Well done! I've not seen that "hard plank siding", but it looks like what I've been looking for. It is wood, or is it that plastic composite material? What is the cost for an 8 foot piece of it? Wood has gotten so expensive, and that composite material seems to last a long time. I'm always looking for better ways to do things. 16 inches will be fine for all but the largest adult male sulcatas.
 

dd33

Well-Known Member
5 Year Member
Platinum Tortoise Club
Joined
Sep 22, 2018
Messages
563
Location (City and/or State)
Florida
I don't want to sound negative but Hardi plank is way too brittle to hold back a sulcata and so are those wood stakes you are holding it up with. Hardi is great siding but it can't tolerate flexing or impact at all. They will also wear it down and expose the fibers inside as they pace the perimeter and rub their shell against it.
 
  • Like
Reactions: Tom

dd33

Well-Known Member
5 Year Member
Platinum Tortoise Club
Joined
Sep 22, 2018
Messages
563
Location (City and/or State)
Florida
I wouldn't suggest the plywood option with our Florida climate. Go with pressure treated lumber for the visual barrier. Don't even consider non pressure treated wood, it will start to rot the day you install it.

Check pricing on other sizes of 2x material. It may be cheaper to go with a higher stack of 2x6 or 2x8 than the 2x12. If you tighten up the spacing on the posts you might be fine with 5/4 decking or corral boards. Thick cut corral boards are 1 1/4" thick and tend to be cheaper than traditional 2x lumber but the price has been all over the place recently.
 
  • Like
Reactions: Tom

MenagerieGrl

Well-Known Member
Tortoise Club
Platinum Tortoise Club
Joined
Nov 11, 2020
Messages
1,192
Location (City and/or State)
El Sobrante, CA.
They should NEVER be in a pair. That is a slow death sentence with rare exception. Groups of adult females usually get along very well, and groups with one male and three or four females usually work too, but then you will literally have a new full time job of tending to eggs and 100s of babies. Its best to house males all alone and females in groups or alone. Never pairs, not for any combination of sexes.

Minimum size for one adult is 50x50 or 2500 square feet. With a group of females, that size or a little more will work. With a male and a group of females, I'd go double or triple that to give them all room. Lots of sight barriers built in too. These are MINIMUM sizes.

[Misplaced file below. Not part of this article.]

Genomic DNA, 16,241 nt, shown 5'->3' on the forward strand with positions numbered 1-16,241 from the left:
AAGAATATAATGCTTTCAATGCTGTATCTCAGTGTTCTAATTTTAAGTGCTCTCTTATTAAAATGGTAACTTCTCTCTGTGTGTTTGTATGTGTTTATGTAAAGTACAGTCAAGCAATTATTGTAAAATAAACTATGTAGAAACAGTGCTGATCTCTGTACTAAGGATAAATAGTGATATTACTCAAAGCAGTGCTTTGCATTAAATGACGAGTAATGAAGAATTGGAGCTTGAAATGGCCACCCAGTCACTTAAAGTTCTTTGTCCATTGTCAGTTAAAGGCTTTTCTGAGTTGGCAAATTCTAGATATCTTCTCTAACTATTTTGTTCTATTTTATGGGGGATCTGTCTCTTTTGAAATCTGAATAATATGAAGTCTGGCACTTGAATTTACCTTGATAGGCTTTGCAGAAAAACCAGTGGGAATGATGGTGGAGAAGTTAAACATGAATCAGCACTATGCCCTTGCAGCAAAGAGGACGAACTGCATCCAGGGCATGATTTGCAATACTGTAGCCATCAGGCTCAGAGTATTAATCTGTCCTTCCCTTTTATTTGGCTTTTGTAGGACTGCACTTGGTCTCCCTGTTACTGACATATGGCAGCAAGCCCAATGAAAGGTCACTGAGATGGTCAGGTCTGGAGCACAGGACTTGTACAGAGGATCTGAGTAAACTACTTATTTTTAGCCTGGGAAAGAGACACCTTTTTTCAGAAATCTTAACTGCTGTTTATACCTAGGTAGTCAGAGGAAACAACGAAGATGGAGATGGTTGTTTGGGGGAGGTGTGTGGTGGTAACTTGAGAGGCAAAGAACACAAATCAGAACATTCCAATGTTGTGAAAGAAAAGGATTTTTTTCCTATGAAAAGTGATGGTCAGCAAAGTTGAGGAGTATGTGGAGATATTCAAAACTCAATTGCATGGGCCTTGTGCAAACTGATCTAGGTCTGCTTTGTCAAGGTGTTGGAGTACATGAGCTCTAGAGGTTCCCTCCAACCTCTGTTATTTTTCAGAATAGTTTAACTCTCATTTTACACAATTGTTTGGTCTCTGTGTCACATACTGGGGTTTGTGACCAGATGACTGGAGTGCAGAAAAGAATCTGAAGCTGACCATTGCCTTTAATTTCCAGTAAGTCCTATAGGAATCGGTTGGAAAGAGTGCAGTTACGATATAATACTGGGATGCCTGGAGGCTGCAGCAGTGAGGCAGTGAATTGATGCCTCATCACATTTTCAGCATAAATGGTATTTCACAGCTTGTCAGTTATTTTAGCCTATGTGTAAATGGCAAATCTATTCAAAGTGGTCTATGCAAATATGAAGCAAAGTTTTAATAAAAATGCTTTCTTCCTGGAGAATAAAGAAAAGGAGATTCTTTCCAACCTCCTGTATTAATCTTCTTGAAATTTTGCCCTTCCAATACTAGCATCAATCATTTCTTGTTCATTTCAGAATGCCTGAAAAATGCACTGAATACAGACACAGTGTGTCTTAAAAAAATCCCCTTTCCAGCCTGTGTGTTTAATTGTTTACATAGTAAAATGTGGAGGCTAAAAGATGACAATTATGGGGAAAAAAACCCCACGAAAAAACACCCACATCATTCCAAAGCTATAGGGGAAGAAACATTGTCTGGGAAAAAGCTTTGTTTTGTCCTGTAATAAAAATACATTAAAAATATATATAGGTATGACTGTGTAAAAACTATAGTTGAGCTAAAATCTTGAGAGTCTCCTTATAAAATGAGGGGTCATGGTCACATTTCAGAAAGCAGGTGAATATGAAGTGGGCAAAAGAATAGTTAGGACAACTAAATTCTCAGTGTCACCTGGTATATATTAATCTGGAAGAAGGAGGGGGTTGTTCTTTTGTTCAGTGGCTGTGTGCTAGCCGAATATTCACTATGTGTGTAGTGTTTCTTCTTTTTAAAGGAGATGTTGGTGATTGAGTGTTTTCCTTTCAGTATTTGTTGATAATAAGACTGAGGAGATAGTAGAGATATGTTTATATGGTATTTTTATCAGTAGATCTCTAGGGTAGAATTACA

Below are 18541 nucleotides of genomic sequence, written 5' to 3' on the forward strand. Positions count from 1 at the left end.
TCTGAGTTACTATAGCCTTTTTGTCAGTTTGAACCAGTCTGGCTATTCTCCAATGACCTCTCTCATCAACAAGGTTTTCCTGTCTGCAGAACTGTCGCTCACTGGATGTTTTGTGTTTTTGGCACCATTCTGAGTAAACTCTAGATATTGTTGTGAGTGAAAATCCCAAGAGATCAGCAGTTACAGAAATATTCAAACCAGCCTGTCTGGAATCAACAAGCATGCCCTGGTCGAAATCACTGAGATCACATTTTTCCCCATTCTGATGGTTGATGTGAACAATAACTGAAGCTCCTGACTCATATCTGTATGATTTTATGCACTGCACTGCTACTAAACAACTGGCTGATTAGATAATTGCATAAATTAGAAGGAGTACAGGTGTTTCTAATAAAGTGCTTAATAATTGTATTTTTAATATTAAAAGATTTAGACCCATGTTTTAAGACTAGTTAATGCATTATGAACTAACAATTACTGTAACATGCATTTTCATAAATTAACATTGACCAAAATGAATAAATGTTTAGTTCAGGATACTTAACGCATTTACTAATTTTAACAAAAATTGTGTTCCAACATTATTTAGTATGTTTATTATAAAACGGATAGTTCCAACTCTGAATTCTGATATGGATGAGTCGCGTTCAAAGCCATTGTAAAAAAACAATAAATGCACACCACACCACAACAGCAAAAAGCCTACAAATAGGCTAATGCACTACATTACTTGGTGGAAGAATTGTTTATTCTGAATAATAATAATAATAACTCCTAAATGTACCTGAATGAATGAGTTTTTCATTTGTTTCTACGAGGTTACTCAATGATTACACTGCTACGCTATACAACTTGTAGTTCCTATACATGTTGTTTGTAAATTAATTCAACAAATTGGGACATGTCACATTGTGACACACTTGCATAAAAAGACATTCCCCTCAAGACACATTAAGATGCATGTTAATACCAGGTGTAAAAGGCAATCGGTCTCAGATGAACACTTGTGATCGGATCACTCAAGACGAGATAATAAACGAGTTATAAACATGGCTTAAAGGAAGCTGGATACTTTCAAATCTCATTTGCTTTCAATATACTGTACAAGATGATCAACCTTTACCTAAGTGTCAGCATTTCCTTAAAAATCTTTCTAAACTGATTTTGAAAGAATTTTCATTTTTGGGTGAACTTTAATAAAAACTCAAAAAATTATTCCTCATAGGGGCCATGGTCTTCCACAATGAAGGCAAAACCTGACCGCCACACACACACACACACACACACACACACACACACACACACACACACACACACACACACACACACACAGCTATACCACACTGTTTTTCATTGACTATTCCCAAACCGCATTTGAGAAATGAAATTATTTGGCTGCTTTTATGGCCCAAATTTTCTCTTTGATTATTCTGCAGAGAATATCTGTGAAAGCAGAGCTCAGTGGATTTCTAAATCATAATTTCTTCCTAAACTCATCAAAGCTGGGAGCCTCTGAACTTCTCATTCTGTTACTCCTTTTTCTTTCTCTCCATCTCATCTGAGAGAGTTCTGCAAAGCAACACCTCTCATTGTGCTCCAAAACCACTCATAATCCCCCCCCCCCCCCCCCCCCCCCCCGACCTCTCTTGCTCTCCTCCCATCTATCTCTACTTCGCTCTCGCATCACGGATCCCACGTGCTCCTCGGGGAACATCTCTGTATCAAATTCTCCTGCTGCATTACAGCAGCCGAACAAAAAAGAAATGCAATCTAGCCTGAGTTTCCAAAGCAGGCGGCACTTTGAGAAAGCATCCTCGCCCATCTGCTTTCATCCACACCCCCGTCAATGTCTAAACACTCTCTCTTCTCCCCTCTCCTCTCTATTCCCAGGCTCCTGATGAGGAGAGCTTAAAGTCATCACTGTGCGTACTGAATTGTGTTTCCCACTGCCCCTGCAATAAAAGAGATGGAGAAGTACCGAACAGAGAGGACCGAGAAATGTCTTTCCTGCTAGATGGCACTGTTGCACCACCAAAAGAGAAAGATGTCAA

The above enclosure size numbers are more or less made up by me based on my experience keeping, breeding, and housing this species and others since the early 90s. A Sulcata won't drop dead if its kept in an enclosure that is only 2499 square feet. We have to put a number to it, and 50x50 is on the small side, but adequate to meet their exercise needs in my experience. 30x50 isn't the end of the world, but I start to get more concerned about impaction and bladder stones, both of which can be contributed to by small enclosures and torts that don't walk around enough. Tortoises need much more room than most other reptiles. Giant tortoise species need giant tortoise enclosures to go with them. I've been reading and studying a lot on giant tortoise species in the last couple of years and also observing keeping styles in zoos and private collections. I speculate that one of the reasons for failure to keep giant torts alive and well in so many zoos is small enclosures. Poor diet being another contributing factors. Carrots lettuce and tomatoes are NOT good tortoise foods for giants. They need grass. Lots and lots of grass to eat, and they need enormous enclosures to walk around in. If a 600 gram Russian tortoise needs a minimum of 4x8 feet, do the math for a 272,155 gram adult male Galapagos or Aldabra tortoise. 32 sq ft x 453(how many times bigger a 600 pound giant is compared to a male Russian) = 14,515 sq feet, which is almost half an acre, which I feel is still on the small side. I've seen Galapagos tortoises and Aldabras housed in pens that were several acres, and it is magnificent. And they are HEALTHY that way walking around and grazing on grass and weeds all day long.